Gitmo ex-prosecutor: ‘Full, fair, open’ trials not possible

The chief prosecutor for Guantanamo Bay’s military commissions has revealed that he relinquished his position after concluding that “full, fair and open trials” for the accused were impossible.”I resigned,” writes Morris D. Davis in the Los Angeles Times, “because I felt that the system had become deeply politicized and that I could no longer do my job effectively or responsibly.”

Davis, an Air Force officer and lawyer, says “it is absolutely critical to the legitimacy of the military commissions that they be conducted in an atmosphere of honesty and impartiality.

“Yet the political appointee known as the ‘convening authority,'” a position he noted that had no civilian counterpart, “was not living up to that obligation.”

In early 2007, Secretary of Defense Robert Gates replaced Maj. Gen. John Altenburg as the convening authority with civilian lawyer Susan Crawford. “Altenburg’s staff had kept its distance from the prosecution to preserve its impartiality,” writes Davis. “Crawford, on the other hand, had her staff assessing evidence before the filing of charges” by drafting charges against the accused and assigning prosecutors, among other things.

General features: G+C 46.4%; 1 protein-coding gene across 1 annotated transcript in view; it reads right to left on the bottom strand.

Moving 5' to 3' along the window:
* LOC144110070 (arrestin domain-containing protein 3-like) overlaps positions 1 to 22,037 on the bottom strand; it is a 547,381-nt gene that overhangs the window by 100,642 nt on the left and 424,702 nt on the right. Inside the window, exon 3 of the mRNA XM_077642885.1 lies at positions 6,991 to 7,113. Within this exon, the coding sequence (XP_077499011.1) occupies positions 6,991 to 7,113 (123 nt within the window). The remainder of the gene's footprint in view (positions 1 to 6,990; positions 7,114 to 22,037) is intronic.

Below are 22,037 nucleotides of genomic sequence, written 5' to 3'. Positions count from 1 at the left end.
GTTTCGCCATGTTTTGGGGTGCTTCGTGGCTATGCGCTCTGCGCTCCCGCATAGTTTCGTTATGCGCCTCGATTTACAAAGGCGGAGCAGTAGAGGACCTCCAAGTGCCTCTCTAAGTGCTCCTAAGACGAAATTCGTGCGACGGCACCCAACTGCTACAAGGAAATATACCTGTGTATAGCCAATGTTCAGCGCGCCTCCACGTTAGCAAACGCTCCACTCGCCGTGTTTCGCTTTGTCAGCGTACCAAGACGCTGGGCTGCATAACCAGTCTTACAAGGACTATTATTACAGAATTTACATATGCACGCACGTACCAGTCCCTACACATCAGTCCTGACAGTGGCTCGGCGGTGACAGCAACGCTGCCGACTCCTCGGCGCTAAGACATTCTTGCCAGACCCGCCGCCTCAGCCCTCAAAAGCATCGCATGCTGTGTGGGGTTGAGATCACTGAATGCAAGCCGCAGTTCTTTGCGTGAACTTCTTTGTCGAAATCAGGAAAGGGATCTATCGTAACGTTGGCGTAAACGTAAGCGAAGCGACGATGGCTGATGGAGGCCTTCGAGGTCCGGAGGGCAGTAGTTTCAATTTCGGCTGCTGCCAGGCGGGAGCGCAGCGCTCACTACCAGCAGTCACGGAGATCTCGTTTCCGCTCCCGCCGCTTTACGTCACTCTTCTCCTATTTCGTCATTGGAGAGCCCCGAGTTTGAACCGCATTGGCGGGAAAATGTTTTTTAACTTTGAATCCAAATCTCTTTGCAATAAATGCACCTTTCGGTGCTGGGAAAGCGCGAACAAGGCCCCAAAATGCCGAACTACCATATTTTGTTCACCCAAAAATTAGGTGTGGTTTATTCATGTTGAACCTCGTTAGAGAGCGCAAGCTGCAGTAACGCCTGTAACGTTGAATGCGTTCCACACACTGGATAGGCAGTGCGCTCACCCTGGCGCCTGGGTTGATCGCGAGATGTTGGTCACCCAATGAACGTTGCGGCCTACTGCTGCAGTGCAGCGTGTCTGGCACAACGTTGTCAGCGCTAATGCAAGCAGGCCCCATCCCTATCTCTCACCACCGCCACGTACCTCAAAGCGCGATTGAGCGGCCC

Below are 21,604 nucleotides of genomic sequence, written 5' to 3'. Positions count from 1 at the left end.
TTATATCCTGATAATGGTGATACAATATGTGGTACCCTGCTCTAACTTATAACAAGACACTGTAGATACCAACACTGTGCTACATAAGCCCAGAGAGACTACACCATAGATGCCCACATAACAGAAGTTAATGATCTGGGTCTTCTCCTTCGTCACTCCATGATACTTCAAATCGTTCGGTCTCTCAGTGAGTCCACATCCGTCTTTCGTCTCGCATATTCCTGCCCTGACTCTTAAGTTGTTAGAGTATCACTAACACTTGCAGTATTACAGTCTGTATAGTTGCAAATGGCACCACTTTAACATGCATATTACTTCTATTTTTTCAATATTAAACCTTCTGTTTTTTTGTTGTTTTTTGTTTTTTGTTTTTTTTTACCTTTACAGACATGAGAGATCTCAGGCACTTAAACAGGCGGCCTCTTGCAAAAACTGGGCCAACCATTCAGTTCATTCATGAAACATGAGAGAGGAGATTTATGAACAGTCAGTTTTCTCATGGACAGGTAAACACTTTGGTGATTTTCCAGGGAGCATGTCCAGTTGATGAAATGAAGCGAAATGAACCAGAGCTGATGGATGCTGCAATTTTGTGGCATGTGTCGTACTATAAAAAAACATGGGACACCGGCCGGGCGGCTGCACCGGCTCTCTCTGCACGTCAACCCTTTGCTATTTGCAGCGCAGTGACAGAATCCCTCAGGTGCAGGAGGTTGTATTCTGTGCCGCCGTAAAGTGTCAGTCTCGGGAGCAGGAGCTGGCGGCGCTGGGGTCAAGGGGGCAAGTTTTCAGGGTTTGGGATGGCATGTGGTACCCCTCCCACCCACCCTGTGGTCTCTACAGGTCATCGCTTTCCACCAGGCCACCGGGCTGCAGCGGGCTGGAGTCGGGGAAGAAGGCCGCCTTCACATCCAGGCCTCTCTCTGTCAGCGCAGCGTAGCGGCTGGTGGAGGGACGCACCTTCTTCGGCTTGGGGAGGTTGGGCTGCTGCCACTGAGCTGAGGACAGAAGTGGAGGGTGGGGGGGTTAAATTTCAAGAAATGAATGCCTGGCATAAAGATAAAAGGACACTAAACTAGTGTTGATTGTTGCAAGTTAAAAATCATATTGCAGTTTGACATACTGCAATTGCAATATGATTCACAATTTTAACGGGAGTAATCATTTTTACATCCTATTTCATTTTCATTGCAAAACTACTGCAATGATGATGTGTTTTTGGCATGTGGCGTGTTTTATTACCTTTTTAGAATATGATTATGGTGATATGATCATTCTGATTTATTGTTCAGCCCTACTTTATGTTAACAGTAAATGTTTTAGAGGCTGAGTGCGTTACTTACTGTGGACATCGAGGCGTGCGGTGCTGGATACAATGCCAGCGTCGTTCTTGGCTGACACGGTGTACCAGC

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America’s own unlawful combatants?

Over Baghdad

Marko Drobnjakovic / AP

OVER BAGHDAD: A Blackwater helicopter in Feburary. The amount of force being used by such firms has raised questions.

Using private guards in Iraq could expose the U.S. to accusations of treaty violations, some experts think.

By Julian E. Barnes, Los Angeles Times Staff Writer
October 15, 2007

WASHINGTON — As the Bush administration deals with the fallout from the recent killings of civilians by private security firms in Iraq, some officials are asking whether the contractors could be considered unlawful combatants under international agreements.

The question is an outgrowth of federal reviews of the shootings, in part because the U.S. officials want to determine whether the administration could be accused of treaty violations that could fuel an international outcry.

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